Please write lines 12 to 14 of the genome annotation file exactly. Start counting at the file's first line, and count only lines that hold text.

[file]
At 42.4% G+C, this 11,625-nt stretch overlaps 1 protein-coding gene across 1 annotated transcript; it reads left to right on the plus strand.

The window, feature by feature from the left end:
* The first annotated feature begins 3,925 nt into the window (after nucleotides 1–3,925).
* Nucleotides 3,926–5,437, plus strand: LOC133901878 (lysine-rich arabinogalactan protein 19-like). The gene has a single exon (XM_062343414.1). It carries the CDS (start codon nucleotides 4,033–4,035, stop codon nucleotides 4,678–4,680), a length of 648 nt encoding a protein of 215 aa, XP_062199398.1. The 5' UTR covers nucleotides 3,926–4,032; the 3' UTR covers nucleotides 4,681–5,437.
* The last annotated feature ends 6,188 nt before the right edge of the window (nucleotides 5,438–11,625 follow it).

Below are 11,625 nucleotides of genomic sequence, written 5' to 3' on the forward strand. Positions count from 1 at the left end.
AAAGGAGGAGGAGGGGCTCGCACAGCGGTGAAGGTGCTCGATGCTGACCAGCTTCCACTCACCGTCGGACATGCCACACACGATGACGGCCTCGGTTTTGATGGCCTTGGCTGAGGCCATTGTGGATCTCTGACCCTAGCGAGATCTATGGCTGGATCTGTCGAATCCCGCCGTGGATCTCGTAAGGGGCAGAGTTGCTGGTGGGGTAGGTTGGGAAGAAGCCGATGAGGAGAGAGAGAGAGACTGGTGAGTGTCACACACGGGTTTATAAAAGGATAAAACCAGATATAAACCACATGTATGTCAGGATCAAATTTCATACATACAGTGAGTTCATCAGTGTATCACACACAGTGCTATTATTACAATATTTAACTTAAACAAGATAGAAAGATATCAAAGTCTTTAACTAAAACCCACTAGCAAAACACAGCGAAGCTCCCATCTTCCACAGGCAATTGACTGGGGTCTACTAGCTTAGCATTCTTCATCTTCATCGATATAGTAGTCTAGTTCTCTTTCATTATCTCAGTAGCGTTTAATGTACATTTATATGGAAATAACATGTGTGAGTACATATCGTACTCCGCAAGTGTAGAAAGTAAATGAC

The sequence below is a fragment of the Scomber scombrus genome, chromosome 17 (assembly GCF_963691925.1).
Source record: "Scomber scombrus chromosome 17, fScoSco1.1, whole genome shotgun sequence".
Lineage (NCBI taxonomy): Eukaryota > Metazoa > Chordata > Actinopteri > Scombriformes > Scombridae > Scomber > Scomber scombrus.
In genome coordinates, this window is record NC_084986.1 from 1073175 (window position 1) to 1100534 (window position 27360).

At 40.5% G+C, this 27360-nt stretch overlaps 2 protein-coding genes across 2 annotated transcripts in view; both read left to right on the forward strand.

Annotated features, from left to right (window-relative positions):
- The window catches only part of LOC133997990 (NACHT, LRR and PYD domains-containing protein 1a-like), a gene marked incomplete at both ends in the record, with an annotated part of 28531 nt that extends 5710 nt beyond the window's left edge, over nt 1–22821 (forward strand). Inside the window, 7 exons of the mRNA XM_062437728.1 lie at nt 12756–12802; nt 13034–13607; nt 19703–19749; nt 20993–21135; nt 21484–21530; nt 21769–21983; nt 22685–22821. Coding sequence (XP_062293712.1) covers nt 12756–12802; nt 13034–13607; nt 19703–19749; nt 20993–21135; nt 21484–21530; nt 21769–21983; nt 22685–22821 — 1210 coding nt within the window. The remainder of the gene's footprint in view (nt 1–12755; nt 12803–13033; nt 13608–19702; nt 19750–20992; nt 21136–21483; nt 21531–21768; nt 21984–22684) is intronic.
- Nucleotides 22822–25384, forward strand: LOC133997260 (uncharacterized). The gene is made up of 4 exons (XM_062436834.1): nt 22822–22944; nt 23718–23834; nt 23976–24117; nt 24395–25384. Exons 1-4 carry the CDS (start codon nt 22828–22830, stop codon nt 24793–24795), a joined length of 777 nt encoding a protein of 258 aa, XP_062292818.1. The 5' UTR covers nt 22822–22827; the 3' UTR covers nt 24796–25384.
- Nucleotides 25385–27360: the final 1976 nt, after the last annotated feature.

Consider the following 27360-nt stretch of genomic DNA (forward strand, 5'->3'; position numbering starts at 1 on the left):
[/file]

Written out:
At 40.5% G+C, this 27360-nt stretch overlaps 2 protein-coding genes across 2 annotated transcripts in view; both read left to right on the forward strand.

Annotated features, from left to right (window-relative positions):
- The window catches only part of LOC133997990 (NACHT, LRR and PYD domains-containing protein 1a-like), a gene marked incomplete at both ends in the record, with an annotated part of 28531 nt that extends 5710 nt beyond the window's left edge, over nt 1–22821 (forward strand). Inside the window, 7 exons of the mRNA XM_062437728.1 lie at nt 12756–12802; nt 13034–13607; nt 19703–19749; nt 20993–21135; nt 21484–21530; nt 21769–21983; nt 22685–22821. Coding sequence (XP_062293712.1) covers nt 12756–12802; nt 13034–13607; nt 19703–19749; nt 20993–21135; nt 21484–21530; nt 21769–21983; nt 22685–22821 — 1210 coding nt within the window. The remainder of the gene's footprint in view (nt 1–12755; nt 12803–13033; nt 13608–19702; nt 19750–20992; nt 21136–21483; nt 21531–21768; nt 21984–22684) is intronic.